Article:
MJ LENDERMAN: S/T

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There is really something special about the resurgence of country music in the south. It’s something different; the alternative influences that shape this new wave of independent music creation are rooted in years of music exploration and discovery. For MJ Lenderman, represented by locals over at Sub-fi Records, a recording studio run out of Colin Miller’s house in the rural suburbs of east Asheville, this process resulted in a few releases: a 9-track LP, Him, of 2017, a B-sides release, a split EP with Asheville synth-pop turned sweet-rock project fronted by Karly Hartzman, and, now, a self-titled album, MJ Lenderman.

I first met Jake at one of my first interviews for Melted; in my sophomore year of high school, I approached Jake via email, thinking This is how the professionals do it, right? I felt as though I had to prove myself to him and his band, and explain the significance of the magazine in my eyes. However, I now realize that at-the-time senior in high school was as lost as I was, and found solace in music, just as I had. 

Jake’s latest self-titled release is a perfect balance of local charisma and a culmination of maturity. I attended a small birthday party in 2017, the year when Jake began releasing music on Spotify in very cohesive, personal ways. At the end of this party, where friends got a little wine drunk and danced to Hannah Montana songs from 2008, a guitar was unearthed from a bedroom and about seven people sat in a circle, chanting “MJ! MJ! MJ!” Jake, wearing a Jason Molina jersey, responded with a small, modest noodle and passed the guitar onto the next person. 

This instance represents Jake seamlessly. When given the opportunity to be in the spotlight, on stage, or during times of attention, he expresses a reluctance to self-indulgence; nonetheless, his self-titled album is a beautiful balance of personality and gifts. 

With riffs like the legendary one in “Left Your Smile,” or unapologetic moments such as the excited, appropriately abrupt shift in tone during “My Baby Says,” Jake continues to carry his representation of his own journey through his roles in the changing local music scene, his experience with growing up, and his immersion in a rich life as a whole. And as the percussion kicks in during “Southern Birds,” I can feel the tears trying to make their way through my face for no particular personal reason. “Southern Birds” brings an implied feeling of introspective, hopeful yet accepting sadness and rightful reflection.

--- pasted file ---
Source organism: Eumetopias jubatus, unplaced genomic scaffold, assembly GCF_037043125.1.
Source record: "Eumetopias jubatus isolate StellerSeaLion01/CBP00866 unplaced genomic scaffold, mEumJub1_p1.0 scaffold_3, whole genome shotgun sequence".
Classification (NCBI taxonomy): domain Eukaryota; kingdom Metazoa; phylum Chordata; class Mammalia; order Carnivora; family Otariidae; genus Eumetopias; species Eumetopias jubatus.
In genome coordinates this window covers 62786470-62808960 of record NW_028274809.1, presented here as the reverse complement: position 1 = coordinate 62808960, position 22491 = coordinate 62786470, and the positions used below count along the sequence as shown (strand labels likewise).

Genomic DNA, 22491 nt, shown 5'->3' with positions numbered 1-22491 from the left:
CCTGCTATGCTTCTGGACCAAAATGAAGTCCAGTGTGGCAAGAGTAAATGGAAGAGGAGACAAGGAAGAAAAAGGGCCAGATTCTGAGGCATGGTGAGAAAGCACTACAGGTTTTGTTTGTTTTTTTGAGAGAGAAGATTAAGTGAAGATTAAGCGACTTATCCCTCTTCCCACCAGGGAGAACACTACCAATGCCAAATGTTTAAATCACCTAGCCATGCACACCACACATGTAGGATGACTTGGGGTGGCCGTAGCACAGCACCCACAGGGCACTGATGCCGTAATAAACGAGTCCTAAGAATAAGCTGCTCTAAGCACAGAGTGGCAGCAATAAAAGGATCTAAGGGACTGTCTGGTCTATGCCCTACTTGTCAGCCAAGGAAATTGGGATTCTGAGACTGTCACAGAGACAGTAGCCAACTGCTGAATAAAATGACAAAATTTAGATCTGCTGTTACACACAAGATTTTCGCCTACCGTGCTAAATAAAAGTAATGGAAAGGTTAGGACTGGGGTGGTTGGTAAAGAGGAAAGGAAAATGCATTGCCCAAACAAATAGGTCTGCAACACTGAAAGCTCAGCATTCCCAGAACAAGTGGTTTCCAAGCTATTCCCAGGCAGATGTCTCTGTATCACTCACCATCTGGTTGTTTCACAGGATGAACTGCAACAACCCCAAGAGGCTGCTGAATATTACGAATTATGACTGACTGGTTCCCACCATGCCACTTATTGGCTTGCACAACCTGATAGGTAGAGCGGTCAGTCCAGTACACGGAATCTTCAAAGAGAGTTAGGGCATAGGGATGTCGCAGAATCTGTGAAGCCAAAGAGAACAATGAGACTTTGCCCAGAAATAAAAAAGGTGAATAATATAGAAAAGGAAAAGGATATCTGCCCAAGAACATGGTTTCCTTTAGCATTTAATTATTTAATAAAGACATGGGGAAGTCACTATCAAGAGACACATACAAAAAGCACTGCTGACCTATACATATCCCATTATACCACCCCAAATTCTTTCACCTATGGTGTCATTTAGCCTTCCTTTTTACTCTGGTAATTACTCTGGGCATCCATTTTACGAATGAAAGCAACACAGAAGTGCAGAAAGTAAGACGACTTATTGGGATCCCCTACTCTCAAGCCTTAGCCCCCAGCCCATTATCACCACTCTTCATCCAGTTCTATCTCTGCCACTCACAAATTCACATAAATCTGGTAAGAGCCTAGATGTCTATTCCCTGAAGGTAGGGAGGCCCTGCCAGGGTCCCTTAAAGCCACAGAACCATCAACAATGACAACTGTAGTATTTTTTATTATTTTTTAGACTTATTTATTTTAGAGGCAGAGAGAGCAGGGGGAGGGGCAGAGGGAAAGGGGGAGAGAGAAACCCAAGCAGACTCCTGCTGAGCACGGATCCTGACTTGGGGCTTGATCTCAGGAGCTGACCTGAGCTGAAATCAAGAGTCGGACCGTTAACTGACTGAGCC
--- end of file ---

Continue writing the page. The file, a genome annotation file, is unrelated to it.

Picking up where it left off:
In fact, this feeling can be explored throughout various parts of the album. Seven out of nine of the songs on this release are over six minutes long, which allows for listeners to experience a similar musical journey during each track. The shortest, previously mentioned track “My Baby Says,” may be the only song under five minutes on the release, but still allows for self-reflection and active musical immersion, alongside the familiarity of masterful artists like Songs:Ohia or Neil Young. And, again, yet another example of growth and exploration unearths itself during “Grief.” A song that was previously three minutes and 54 seconds is now a little over six minutes. 

Each track on the album gives listeners a feeling of being a part of some journey; whether it be modest self-reflection, emotional storytelling, or comfortable familiarity, MJ Lenderman’s self titled release is a perfect balance of the three in anything from sonic execution to composition to style. 

After interviewing Jake and his bandmates back in 2017, I began photographing more and more shows in the music scene, and involving myself in the local art environment as much as possible. Now, in 2019, listening to his self-titled release reminds me of how much influence he and his band members had in shaping my experience in the scene. I have lost count of how many MJ Lenderman sets I have had the opportunity of listening to, photographing, and writing about. And I am eternally grateful. 

      P.S. If you’re in town on the 31st of July, check out MJ Lenderman at the Odditorium in West Asheville. He’ll be playing alongside Hoo:Lumes and Lavender Blue. :~) 

LISTEN HERE 

audrey keelin